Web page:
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1 July to 30 June
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This country guide is for general informational purposes only and should not be construed as legal advice, nor as binding based on your relationship with Lano. When using Lano's solutions, the specifics may depend on your EOR and Payroll setup with our partners. Although we update this guide regularly, it may not reflect current legal developments. Lano Software GmbH disclaims any liability for any actions you take or refrain from taking based on the content contained in this country guide.
Payroll reporting in Australia has been simplified through the introduction of the Single Touch Payroll system which enables payroll data submission in real-time. However, the system only works for withheld income tax, but not for the payroll tax which is levied by the different states and territories and which must be paid and declared separately.
When setting up payroll in Australia, employers have to register for tax purposes both with the federal and state tax authorities. The competent authorities are the Australian Tax Office (ATO) and the respective Office of State Revenue.
The ATO is responsible for collecting income tax withheld from employee wages and salaries and employers must register as a withholding agent for the Pay As You Go (PAYG) system before they start paying employees. The PAYG registration must be completed within 7 days. Registration procedures differ depending on whether the company has/needs an Australian Business Number (ABN).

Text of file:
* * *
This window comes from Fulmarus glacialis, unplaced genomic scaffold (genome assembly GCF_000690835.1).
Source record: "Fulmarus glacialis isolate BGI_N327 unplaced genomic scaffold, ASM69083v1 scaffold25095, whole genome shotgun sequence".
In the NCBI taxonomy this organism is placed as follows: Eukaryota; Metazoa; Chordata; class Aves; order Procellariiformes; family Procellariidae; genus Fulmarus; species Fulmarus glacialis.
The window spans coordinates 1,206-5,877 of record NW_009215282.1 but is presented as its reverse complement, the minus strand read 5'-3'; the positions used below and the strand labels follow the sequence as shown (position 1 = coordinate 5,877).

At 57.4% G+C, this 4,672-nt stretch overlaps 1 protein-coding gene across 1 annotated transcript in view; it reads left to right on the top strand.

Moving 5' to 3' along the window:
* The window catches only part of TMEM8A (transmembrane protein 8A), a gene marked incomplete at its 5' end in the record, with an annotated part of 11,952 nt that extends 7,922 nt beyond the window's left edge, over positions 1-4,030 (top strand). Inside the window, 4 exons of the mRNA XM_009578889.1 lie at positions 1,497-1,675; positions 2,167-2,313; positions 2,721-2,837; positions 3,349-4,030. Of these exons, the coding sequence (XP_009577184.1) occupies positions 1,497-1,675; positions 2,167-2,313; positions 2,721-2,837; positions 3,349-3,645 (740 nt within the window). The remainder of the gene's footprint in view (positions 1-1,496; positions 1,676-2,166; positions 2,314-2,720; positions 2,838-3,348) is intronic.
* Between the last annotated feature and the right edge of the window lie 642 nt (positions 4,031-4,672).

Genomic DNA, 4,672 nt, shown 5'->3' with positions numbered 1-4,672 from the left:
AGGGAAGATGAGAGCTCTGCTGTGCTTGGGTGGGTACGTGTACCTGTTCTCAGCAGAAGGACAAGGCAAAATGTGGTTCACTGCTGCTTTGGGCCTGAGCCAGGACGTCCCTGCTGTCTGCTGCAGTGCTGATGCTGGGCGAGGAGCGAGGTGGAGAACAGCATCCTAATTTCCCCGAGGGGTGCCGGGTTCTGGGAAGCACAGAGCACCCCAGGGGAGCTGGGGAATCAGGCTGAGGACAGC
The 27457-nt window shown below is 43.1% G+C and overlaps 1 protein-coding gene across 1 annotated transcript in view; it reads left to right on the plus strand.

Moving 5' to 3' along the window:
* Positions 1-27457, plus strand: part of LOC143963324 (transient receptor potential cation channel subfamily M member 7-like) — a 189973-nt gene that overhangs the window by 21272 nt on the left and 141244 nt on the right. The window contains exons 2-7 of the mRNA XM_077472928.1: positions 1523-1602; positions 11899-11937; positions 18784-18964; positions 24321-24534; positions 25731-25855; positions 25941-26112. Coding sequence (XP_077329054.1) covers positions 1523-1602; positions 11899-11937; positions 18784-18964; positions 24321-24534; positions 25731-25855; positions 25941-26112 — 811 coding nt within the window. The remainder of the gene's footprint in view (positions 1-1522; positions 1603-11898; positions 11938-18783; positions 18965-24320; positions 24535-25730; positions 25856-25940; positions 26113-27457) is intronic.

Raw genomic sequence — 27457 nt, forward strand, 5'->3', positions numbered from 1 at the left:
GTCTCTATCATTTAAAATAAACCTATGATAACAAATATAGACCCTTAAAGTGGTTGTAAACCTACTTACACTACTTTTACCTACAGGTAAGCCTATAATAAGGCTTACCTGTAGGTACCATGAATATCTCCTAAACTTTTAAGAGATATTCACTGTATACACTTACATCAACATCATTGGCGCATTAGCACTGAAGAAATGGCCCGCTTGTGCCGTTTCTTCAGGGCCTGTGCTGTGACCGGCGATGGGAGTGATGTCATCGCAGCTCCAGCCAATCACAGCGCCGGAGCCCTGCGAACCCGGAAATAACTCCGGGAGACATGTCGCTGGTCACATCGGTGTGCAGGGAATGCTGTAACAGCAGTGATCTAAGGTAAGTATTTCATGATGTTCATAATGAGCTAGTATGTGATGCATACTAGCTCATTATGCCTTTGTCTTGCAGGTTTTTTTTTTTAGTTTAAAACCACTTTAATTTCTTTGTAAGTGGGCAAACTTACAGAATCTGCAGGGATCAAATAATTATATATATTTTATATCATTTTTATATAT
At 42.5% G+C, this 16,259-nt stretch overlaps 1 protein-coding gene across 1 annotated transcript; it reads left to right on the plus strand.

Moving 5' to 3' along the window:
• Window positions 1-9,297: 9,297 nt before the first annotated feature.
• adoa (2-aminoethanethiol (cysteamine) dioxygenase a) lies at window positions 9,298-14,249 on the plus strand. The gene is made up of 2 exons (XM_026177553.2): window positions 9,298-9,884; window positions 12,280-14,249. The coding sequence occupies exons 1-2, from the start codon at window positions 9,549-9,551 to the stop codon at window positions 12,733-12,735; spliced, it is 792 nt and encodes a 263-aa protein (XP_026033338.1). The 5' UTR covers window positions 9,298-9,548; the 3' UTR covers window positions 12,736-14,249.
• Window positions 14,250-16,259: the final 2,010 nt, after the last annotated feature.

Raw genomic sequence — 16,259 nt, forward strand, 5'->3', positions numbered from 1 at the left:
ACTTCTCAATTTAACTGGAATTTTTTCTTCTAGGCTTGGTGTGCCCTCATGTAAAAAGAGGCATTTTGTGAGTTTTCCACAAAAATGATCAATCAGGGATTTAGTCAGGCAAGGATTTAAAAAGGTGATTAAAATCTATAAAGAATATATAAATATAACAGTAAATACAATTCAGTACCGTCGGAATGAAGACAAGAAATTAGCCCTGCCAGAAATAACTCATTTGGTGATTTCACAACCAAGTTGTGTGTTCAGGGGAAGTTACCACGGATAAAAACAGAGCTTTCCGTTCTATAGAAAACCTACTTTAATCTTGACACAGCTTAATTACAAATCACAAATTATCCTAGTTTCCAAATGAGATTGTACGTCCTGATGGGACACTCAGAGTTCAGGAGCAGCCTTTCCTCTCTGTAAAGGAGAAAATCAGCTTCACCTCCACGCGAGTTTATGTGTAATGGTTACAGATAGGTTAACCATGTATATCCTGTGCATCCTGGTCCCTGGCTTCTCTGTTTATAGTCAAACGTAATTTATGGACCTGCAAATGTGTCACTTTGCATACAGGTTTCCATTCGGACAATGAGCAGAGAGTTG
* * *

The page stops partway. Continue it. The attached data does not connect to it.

Registration with the local Office of State Revenue is necessary for payroll tax which is levied on employers by the states and territories. Employers exceeding the payroll tax thresholds set by the respective state/ territory have 7 days to register for payroll tax. Under certain circumstances, it may be necessary to register for payroll tax in more than one state/ territory.
It is worth noting that there is no separate registration requirement for social security purposes. The only relevant social security scheme is the Superannuation Fund, but as it is up to the employee to choose their own provider, it is also their responsibility to set up their personal retirement savings scheme. However, employers are responsible for taking out workers’ compensation insurance.
There is no formal requirement to set up a local bank account to issue payments to employees or authorities.
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The social security system in Australia comprises a mandatory retirement savings scheme and a universal healthcare system which are funded by contributions made by employee and employer. Income tax rates differ for residents and non-residents. The latter are excluded from most available tax deductions.
Tax rates in Australia are progressive and range from 19% to 45% (for residents). Income up to AUD 18,200 is tax-free - for residents only. Non-residents pay income tax from their first dollar earned. The base tax rate for non-residents is 32.5%.
An employee’s taxable income includes salaries and wages, bonuses, allowances and commissions - excluding benefits in kind. There are special rules with regard to taxes on employment income derived from overseas activities and the deduction of superannuation contributions. Australian citizens and permanent residents can benefit from certain tax rebates (e.g. Low Income Tax Offset) and family tax benefits if they meet the necessary requirements. Certain employment expenses and charitable contributions are deductible, but personal expenses are not.